Since the Fairhope founders had community in mind when laying out the land for particular use, they were far-sighted enough to set aside over a mile stretch of beachfront property to be protected as public area in 1899. This came as a great influencer when nearby and traveling vacationers were choosing their getaway location.
The Fairhope Pier was an incredible attraction in the early 1900’s. The original pier was built in 1895. As the bay steamer would be easing into dock in Fairhope, the Thriller was waiting to greet the daredevils.
This giant metal waterslide was the to fun for many touring and local children, while the casino at the foot of the Fairhope Pier was the key draw for adults looking for entertainment. It wasn’t exactly what you would envision when you hear the word “casino” today, however. This casino was a bathhouse and concert hall.
Entertainment was incredibly easy to find, with the town being founded by poor artists, actors, writers and eccentrics.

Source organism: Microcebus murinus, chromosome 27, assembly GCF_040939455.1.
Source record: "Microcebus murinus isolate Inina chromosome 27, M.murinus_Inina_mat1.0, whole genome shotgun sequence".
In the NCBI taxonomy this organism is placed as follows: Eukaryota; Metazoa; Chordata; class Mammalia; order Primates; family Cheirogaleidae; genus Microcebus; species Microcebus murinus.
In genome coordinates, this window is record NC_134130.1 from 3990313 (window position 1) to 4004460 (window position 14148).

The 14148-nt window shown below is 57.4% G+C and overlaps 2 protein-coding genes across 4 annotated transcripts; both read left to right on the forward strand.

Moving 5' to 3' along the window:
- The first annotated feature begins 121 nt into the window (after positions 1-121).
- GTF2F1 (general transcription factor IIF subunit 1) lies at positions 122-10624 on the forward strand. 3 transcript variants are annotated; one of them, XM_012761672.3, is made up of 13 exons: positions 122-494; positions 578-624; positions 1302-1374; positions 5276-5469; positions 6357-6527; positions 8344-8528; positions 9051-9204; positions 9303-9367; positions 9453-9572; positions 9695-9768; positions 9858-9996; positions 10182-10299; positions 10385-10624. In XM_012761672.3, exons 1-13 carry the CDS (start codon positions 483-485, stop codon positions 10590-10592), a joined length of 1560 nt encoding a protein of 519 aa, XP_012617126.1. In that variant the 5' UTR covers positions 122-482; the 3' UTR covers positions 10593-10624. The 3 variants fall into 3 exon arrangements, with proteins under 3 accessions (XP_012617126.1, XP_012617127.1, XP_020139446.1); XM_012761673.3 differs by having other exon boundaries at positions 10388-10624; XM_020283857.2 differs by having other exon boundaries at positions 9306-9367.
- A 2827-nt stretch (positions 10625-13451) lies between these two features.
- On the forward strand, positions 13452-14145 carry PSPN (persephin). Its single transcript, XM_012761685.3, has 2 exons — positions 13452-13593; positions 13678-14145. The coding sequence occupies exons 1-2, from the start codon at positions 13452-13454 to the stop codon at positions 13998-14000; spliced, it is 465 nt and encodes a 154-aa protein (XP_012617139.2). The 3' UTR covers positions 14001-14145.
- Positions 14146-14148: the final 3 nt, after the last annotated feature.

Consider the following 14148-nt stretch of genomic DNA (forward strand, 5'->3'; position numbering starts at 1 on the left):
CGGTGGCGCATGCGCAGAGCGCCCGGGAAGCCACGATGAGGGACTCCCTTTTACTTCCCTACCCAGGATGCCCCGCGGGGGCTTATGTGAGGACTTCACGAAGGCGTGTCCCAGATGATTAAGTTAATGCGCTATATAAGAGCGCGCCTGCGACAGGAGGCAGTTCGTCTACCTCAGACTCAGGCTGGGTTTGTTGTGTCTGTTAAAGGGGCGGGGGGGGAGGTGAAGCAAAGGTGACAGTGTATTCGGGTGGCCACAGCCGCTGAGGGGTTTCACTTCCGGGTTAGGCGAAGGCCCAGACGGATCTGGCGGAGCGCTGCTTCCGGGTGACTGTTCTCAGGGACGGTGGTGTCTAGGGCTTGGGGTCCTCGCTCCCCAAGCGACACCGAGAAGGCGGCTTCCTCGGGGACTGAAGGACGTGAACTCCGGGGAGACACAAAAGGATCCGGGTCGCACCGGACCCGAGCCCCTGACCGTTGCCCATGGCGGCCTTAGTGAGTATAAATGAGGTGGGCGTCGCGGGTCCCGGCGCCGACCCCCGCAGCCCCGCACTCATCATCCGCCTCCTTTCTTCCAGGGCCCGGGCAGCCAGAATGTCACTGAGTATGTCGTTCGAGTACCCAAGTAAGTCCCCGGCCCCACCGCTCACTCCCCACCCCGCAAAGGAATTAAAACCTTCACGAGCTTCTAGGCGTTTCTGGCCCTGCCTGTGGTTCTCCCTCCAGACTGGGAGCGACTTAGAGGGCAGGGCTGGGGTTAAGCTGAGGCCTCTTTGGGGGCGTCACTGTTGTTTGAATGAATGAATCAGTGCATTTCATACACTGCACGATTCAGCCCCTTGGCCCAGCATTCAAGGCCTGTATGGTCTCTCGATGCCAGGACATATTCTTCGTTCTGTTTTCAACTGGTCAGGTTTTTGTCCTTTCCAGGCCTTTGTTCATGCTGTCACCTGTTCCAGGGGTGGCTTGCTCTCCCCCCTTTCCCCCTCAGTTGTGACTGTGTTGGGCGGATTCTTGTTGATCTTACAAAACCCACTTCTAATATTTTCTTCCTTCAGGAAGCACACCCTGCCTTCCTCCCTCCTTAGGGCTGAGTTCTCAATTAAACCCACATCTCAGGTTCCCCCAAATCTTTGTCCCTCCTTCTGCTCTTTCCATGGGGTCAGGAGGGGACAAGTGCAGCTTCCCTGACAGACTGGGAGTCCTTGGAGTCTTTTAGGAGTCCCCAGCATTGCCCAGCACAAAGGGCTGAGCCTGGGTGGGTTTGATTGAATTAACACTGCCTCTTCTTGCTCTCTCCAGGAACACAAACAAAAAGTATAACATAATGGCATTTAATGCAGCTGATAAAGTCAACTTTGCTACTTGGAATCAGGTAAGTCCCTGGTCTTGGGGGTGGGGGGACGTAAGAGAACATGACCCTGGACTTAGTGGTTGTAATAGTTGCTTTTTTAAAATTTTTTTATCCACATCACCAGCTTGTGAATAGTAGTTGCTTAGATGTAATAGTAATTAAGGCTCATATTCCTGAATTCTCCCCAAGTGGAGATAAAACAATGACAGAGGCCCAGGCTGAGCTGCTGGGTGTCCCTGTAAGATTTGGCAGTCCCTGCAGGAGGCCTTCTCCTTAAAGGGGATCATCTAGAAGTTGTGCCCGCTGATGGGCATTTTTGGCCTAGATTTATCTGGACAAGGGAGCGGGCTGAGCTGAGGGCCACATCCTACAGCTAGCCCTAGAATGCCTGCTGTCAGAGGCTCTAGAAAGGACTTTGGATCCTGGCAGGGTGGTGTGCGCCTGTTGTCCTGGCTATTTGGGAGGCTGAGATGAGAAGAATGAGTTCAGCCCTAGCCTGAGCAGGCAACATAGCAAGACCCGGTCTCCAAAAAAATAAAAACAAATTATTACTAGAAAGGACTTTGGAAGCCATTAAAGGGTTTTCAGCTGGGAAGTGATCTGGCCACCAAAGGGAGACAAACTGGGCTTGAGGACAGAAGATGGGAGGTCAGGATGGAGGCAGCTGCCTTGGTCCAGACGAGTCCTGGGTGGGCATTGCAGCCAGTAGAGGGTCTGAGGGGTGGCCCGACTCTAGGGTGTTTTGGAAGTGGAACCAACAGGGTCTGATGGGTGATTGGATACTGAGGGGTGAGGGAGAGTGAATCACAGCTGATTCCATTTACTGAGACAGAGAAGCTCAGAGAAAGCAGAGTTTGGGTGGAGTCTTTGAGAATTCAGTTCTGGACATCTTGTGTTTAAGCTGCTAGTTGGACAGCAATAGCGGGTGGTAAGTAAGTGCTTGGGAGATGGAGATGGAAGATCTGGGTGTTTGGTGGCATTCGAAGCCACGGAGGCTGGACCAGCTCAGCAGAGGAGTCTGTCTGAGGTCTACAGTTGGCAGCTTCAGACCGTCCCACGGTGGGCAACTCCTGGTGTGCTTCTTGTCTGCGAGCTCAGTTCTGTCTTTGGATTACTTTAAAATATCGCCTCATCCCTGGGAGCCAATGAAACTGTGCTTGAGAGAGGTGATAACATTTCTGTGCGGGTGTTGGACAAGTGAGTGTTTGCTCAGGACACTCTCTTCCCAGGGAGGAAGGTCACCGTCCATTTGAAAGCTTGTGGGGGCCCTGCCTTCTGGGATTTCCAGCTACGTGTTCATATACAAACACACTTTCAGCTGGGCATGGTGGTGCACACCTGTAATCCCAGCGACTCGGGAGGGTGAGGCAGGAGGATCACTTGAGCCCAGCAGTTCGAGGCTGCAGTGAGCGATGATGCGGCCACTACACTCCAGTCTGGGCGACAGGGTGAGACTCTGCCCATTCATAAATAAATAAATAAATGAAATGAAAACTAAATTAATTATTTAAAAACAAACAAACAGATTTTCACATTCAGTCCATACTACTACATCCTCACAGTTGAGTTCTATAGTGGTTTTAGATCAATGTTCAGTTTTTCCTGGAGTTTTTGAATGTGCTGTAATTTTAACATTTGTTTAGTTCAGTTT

To cool off after a long day at the Magnolia Pavillion romping down the beaches of Mobile Bay, Mr. Berglin’s Azalea brand Ice Cream Plant was churning out the perfect summer treat just down the road from the pier.
The Eastern Shore Yacht Club was built after the Hurricane of 1916 destroyed the Mobile Yacht Club on the opposite shore of Mobile Bay on July 5th, 100 years ago. This hall would house family events and teen dances until 9pm every night, and after that hour, it was strictly adult-only entertainment.
Most travelers would hope to stay in the Colonial Inn up the hill from the bustling beach scene.